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The infinite of the non-finito

Marco Frascari
Carleton University


Typical after the war inconplete constructions in Northern Italy slowly erected and mostly never finished by emigrants during their vacation time spent in their place of origin

Years went by, but the Italians did not lost the vice of leaving unfinish building around

A twenty years old unfinished building in Ragusa (contrada Treppiedi, Modica) demolished on Sept 4th 2011

Non-finito is an art history expression mainly used to refer to Michelangelo s uncompleted sculptures: a celebrated art technique pioneered by in sculpture by Donatello before him. My proposal, following the convention set by Zevi, is to use the same locution in architecture to indicate those buildings that have been left, for a number of possible reasons, in an elegant but incomplete state by architects or builders.

I propose to show that unfinished edifices, through their being suspended in time, the non-finito state, affects in a positive way the brain-body activity of people that partake of their architecture and make a beneficial use of them even in their incompleteness. On the other hand, deficient architecture, even if completed and whole, always affects our brains in a negative way.

This essay on the architectural non-finito is intended as a contribution, however small, towards an understanding of the role of neuroscience in understanding the facture of architecture. It is commonly thought that the physical sciences have, to the present day, governed the stages of human factures while increasingly future factures will be controlled by physiological sciences and especially by neurobiology. Physics and chemistry have ruled the making of building and by now their contributions are considered mature branches of learning contributing to architecture. With the aim always to increase comfort and wellbeing, using a proper understanding of the physical environment architects have been able to subjugate positively building tectonics.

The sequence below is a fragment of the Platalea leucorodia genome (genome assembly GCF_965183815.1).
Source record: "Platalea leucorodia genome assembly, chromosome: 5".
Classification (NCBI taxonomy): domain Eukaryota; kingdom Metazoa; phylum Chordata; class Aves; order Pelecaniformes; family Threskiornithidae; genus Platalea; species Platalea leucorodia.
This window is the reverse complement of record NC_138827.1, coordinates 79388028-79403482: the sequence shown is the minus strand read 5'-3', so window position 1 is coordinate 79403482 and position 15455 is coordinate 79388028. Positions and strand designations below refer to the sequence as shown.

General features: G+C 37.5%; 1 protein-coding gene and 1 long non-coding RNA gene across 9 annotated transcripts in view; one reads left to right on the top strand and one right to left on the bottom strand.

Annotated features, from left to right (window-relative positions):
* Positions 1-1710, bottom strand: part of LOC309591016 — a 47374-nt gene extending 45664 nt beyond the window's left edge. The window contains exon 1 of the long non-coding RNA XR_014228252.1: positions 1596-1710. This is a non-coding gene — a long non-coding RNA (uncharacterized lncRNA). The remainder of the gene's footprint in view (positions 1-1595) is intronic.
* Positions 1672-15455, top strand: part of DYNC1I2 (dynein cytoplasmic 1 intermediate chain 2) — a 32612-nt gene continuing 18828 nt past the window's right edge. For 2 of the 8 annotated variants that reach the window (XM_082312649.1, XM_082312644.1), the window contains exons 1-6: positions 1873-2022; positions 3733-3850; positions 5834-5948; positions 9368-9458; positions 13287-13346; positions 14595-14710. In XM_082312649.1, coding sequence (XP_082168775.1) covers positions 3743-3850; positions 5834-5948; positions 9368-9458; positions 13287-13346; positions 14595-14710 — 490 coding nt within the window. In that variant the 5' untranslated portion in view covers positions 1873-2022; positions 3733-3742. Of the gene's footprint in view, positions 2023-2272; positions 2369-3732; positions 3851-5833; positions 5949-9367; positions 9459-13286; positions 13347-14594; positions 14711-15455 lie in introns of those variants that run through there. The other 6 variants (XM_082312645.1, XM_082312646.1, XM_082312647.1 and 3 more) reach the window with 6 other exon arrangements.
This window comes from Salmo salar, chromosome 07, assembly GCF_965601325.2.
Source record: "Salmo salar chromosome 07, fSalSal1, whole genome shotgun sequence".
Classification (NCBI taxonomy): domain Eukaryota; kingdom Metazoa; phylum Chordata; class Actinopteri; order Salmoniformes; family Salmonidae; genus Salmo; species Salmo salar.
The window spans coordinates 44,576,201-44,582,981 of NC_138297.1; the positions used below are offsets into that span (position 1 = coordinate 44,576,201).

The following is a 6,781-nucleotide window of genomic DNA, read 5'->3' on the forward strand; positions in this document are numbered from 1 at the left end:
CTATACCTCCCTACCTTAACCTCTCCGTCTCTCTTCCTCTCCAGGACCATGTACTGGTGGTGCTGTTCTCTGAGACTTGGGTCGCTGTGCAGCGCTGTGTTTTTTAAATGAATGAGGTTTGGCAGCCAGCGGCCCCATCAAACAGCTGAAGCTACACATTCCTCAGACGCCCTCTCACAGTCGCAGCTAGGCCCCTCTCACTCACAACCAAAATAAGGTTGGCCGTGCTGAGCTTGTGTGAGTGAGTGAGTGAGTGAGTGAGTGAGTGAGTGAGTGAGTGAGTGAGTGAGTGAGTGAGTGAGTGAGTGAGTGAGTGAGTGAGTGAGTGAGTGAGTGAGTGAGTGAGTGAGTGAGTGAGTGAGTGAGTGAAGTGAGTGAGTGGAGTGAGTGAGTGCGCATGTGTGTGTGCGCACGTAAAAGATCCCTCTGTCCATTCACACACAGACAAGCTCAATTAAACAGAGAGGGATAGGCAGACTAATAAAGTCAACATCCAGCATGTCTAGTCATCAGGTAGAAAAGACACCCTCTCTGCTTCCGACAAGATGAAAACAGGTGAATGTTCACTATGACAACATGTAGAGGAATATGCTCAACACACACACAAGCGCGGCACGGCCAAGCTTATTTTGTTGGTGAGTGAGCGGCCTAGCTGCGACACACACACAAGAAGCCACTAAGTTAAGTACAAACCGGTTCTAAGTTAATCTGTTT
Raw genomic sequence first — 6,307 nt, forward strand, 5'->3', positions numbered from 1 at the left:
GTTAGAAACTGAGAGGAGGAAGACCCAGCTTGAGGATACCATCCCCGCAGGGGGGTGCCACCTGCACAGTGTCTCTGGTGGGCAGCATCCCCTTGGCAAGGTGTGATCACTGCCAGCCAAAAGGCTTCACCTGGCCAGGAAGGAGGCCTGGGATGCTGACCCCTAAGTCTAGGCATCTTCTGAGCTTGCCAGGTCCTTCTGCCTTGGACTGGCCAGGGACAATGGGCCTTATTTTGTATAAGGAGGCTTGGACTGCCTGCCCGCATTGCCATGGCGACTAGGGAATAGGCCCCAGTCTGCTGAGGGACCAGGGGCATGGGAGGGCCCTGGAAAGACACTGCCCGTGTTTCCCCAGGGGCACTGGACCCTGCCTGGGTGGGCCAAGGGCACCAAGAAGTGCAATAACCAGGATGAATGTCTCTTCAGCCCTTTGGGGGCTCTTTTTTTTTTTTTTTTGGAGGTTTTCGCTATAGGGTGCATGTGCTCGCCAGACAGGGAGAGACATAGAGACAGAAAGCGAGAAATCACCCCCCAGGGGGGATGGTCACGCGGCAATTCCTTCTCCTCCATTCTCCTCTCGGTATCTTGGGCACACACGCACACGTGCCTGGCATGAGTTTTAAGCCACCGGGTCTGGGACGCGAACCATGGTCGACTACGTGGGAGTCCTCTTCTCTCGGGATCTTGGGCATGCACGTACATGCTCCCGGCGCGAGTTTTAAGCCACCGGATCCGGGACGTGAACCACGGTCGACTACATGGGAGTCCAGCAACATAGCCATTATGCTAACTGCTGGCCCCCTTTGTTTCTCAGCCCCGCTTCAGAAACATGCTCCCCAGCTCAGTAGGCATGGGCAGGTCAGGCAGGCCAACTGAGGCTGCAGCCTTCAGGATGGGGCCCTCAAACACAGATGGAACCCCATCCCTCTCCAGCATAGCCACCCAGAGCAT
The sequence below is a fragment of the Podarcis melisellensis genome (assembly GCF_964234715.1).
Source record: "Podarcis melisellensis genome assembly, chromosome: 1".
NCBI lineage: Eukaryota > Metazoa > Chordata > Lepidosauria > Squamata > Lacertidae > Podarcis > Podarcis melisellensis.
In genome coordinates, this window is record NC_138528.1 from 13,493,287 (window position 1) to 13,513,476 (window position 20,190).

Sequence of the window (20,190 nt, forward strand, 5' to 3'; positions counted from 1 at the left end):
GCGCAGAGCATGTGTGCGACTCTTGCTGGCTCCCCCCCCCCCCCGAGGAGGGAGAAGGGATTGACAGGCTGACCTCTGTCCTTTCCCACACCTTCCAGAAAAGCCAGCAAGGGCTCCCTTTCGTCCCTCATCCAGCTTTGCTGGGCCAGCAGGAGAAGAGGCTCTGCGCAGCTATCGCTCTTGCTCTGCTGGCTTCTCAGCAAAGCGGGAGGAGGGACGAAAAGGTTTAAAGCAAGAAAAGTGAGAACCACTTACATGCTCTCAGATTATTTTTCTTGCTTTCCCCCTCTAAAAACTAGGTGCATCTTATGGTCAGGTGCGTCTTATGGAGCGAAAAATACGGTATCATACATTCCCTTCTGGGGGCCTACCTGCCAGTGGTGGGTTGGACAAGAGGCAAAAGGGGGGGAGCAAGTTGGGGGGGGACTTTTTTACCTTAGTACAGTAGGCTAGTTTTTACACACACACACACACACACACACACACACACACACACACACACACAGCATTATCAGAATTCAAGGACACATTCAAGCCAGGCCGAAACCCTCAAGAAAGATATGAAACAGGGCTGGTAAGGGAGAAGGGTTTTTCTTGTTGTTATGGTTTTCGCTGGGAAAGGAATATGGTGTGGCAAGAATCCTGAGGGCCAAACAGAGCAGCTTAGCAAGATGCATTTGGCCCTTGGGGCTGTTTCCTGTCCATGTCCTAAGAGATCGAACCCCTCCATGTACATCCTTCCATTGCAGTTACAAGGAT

An Internet site dealing with unfinished contemporary Italian buildings

Inconpiuto Siciliano

Incompiuto Siciliano is a project in progress that aims to identify and classify the aesthetic and formaI characteristics of unfinished public architecture in ltaly. The survey, carried out by Alterazloni Video together with Enrico Sgarbi and Claudia D'Aita, has so far resulted in tne classification of around 500 unfinished architectural projects. The Italian region with the highest number of unfinished public works is Sicily and for this reason the style identified by the researchers, widespread in Italy during the 1960s and 1970s, was dubbed "Unfinished Sicilian". The intention of the project was not merely to expose the phenomenon, but also to promote dynamic acceptance of it in order to trigger virtuous response mechanisms.

Playground within the Archeological Park of Giarre (CT), Italy.

One of building listed in the Incompiuto Siciliano and used to demonstrate how to transform uncompleted and abandoned building.

Proposal for transforming the existing built structure in an acceptable presence in the Park

San Petronio


During many earlier historical periods a quite large number of buildings had been left unfinished and for many diverse reasons.

Cathedral of Siena

Many of those buildings are perfect cases of elegantly non-finito work, and if people walking by the them are questioned about the building they acknowledge that it is incomplete, that perhaps the top part of faade marble works are missing, almost as they have never noticed it